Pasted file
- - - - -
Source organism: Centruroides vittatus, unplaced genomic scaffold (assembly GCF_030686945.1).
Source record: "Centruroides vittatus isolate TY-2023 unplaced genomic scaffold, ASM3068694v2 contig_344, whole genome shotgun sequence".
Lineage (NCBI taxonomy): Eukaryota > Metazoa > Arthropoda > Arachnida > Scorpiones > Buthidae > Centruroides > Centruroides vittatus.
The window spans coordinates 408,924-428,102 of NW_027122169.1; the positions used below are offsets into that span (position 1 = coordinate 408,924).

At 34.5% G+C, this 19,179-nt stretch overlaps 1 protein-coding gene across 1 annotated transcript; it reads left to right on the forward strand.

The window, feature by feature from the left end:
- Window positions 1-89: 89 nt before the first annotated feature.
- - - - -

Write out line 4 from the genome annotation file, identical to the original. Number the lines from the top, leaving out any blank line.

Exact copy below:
The window spans coordinates 408,924-428,102 of NW_027122169.1; the positions used below are offsets into that span (position 1 = coordinate 408,924).